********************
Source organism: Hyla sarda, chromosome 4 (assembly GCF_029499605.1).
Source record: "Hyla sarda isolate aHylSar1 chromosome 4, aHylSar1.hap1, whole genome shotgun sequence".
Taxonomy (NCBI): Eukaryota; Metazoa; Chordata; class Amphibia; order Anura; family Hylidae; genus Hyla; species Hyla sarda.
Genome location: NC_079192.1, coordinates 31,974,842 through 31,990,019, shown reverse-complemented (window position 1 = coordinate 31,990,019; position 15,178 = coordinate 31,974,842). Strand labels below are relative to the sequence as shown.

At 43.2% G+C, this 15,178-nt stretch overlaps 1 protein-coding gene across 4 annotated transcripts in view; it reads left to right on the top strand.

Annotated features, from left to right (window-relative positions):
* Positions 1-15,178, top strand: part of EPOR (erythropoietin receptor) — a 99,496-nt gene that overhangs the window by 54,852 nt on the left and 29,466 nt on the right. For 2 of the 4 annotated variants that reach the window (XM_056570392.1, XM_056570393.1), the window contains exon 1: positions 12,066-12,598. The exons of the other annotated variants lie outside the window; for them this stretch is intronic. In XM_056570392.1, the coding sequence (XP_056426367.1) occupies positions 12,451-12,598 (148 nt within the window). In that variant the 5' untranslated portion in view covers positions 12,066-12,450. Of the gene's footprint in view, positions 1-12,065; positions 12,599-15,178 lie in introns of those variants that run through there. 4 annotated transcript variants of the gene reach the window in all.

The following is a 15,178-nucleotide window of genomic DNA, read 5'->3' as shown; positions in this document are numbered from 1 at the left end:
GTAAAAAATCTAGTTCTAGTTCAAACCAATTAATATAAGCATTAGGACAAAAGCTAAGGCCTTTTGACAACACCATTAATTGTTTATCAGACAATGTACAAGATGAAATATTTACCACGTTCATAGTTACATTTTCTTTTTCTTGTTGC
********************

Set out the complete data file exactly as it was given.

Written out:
Source organism: Hyla sarda, chromosome 4 (assembly GCF_029499605.1).
Source record: "Hyla sarda isolate aHylSar1 chromosome 4, aHylSar1.hap1, whole genome shotgun sequence".
Taxonomy (NCBI): Eukaryota; Metazoa; Chordata; class Amphibia; order Anura; family Hylidae; genus Hyla; species Hyla sarda.
Genome location: NC_079192.1, coordinates 31,974,842 through 31,990,019, shown reverse-complemented (window position 1 = coordinate 31,990,019; position 15,178 = coordinate 31,974,842). Strand labels below are relative to the sequence as shown.

At 43.2% G+C, this 15,178-nt stretch overlaps 1 protein-coding gene across 4 annotated transcripts in view; it reads left to right on the top strand.

Annotated features, from left to right (window-relative positions):
* Positions 1-15,178, top strand: part of EPOR (erythropoietin receptor) — a 99,496-nt gene that overhangs the window by 54,852 nt on the left and 29,466 nt on the right. For 2 of the 4 annotated variants that reach the window (XM_056570392.1, XM_056570393.1), the window contains exon 1: positions 12,066-12,598. The exons of the other annotated variants lie outside the window; for them this stretch is intronic. In XM_056570392.1, the coding sequence (XP_056426367.1) occupies positions 12,451-12,598 (148 nt within the window). In that variant the 5' untranslated portion in view covers positions 12,066-12,450. Of the gene's footprint in view, positions 1-12,065; positions 12,599-15,178 lie in introns of those variants that run through there. 4 annotated transcript variants of the gene reach the window in all.

The following is a 15,178-nucleotide window of genomic DNA, read 5'->3' as shown; positions in this document are numbered from 1 at the left end:
GTAAAAAATCTAGTTCTAGTTCAAACCAATTAATATAAGCATTAGGACAAAAGCTAAGGCCTTTTGACAACACCATTAATTGTTTATCAGACAATGTACAAGATGAAATATTTACCACGTTCATAGTTACATTTTCTTTTTCTTGTTGC